Stupid Games, Stupid Prizes

Aug 28, 2022 | Fiction

“We want to level the playing field,” said George Scootch, CEO, at the inaugural meeting of the Committee for Mandatory Fun. The executives present nodded agreement as George broke out the libations and snacks. He wasn’t much of a stickler for his own zero-tolerance policy on alcohol, but having one he could break and enforce against anyone who dared to challenge him gave him pleasure.

“Mm. Level playing field. What does that look like, George?” asked Lynn, his Chief of Staff and long-suffering agelast, always tasked with secretarial or note-taking duties. Lighten up, Lynn. It’s because you have the best hand-writing, of course. Not because you’re a woman. Every time George said that, he winked at her. She was beginning to wonder if he had a nervous twitch.

George pondered the problem. Not everyone at AltparaCorp had courtside seats to the NBA basketball games. A few of his pet managers had attended respectable schools on athletic scholarships; Joey had even been a point-guard, if memory served. But that was decades ago. On the upper end of middle age, most couldn’t find the hoop without a seeing-eye parrot to light the way in neon-colored plumage. And if one twisted a knee, pivoting too fast on the hardwood, AltparaCorp couldn’t afford the hit to its self-funded insurance program.

That said, pride would not let George accept anything that might allow the junior execs to show up the senior leadership. They would have to invent a new game, with new rules: one that stacked the odds in their favor.

“How about rugby?” suggested Neil. Neil was decidedly on the low-end of middle-age. George raised an eyebrow, contemplating his self-appointed “Czar of Marketing.” He was fairly sure Neil wouldn’t know rugby from a nice, civilized game of soccer, and was tempted to watch this idea play out. Maybe on the parking lot. Then again, the corporate games were co-ed. Maybe Neil understood the physicality of the sport, after all.

“Young people are bored with rugby,” muttered Liz, rolling her eyes. “How about golf?”

“Always with the sarcasm, Liz?” said Neil, pounding a fist on the table. “Isn’t golf a bit too violent for you?” He narrowed his eyes, his lips curling in a slow gotcha-grin as he savored the memory of Liz somehow managing to lose her grip on the driver at the sixteenth hole, four years ago. It had flipped into the air, slow-motion falling back to earth as stunned and horrified onlookers cringed. The driver struck Liz in the head, leaving her with a permanent, bald ridge where a titanium plate fashioned from the murderous club now held together pieces of her cranium.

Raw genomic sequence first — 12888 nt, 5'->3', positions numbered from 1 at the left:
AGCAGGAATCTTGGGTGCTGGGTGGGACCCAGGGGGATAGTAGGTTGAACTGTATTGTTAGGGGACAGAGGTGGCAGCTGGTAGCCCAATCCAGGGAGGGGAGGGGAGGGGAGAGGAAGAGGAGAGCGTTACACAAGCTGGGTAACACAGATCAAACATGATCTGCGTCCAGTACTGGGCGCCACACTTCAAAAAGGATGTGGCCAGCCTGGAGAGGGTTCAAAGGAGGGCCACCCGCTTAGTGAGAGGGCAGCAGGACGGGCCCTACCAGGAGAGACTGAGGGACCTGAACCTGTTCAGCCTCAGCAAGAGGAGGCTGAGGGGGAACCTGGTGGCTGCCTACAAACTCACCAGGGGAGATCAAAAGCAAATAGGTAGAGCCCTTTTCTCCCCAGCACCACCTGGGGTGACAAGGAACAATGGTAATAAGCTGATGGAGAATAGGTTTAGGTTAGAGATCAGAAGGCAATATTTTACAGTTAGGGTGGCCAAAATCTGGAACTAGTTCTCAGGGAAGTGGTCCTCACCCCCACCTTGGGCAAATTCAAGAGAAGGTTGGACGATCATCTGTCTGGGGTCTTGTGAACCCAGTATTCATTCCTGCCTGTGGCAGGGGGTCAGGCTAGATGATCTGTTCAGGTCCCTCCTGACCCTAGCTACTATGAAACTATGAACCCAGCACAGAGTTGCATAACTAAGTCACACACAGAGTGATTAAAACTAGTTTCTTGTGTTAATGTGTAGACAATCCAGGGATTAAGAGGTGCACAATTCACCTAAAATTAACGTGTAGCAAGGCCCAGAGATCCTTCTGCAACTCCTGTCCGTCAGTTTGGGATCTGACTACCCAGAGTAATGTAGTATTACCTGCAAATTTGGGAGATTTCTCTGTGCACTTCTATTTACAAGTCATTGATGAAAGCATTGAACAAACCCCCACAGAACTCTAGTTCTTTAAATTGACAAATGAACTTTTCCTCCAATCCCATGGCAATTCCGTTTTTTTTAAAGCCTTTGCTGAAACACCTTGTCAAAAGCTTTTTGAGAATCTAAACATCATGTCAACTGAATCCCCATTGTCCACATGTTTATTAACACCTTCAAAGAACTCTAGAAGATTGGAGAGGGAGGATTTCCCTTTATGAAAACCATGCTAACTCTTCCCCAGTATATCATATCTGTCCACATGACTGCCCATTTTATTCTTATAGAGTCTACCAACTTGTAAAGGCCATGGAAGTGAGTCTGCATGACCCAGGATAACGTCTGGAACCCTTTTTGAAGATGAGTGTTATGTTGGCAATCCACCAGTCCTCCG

“How about the traditional game of beer pong?” offered Lynn.

“Are you serious?” After the initial shock and outrage, the other members of the committee warmed to the idea. It had some merit. Most could drink their juniors under the table without slurring a word.

“With one small twist, of course,” said Lynn, leaning back in her reclining conference chair with her fingers interlaced over her chest, “After a couple of rounds of beer pong, you hit the tennis court out back and see who can tell the most daring tales of derring-do while dribbling a ping pong ball around the clay. First to sweat a meldrop loses.”

The men looked at Lynn with newfound respect. “Vicious, man,” murmured Neil, nodding. And just like that, Lynn was one of the boys.

George poured Lynn two fingers of 30-year-old McCallan. One corner of Lynn’s lips curled upward, slyly, as she tossed back Scootch’s ‘spensive sippin’ Scotch like it was swamp water. “Welcome to the team,” he said.

His newfound admiration would turn to terror, soon enough. Lynn knew that the pot-valiant Scootch and his cronies would brag about their illicit boardroom exploits, regaling the entire company and AltparaCorp’s visiting shareholders with tales that were sure to hold up on, and in, court.

Lynn’s game of choice was Chess.

Today’s story brought to you by Creative Copy Challenge #676 | Writing Prompts – Creative Copy Challenge ( and the words Athletic, Basketball, Courtside, Meldrop, Dribble, Agelast, Pot-valor, Hardwood, Hoop, and Point-guard.

Holly Jahangiri

Holly Jahangiri is the author of Trockle, illustrated by Jordan Vinyard; A Puppy, Not a Guppy, illustrated by Ryan Shaw; and the newest release: A New Leaf for Lyle, illustrated by Carrie Salazar. She draws inspiration from her family, from her own childhood adventures (some of which only happened in her overactive imagination), and from readers both young and young-at-heart. She lives in Houston, Texas, with her husband, J.J., whose love and encouragement make writing books twice the fun.


  1. Mitchell Allen

    I enjoyed this vignette. You made certain to avoid the easy path with those words.



    • Holly Jahangiri

      Exactly what I try to do, and why I love the lists that don’t lead in a particular direction.


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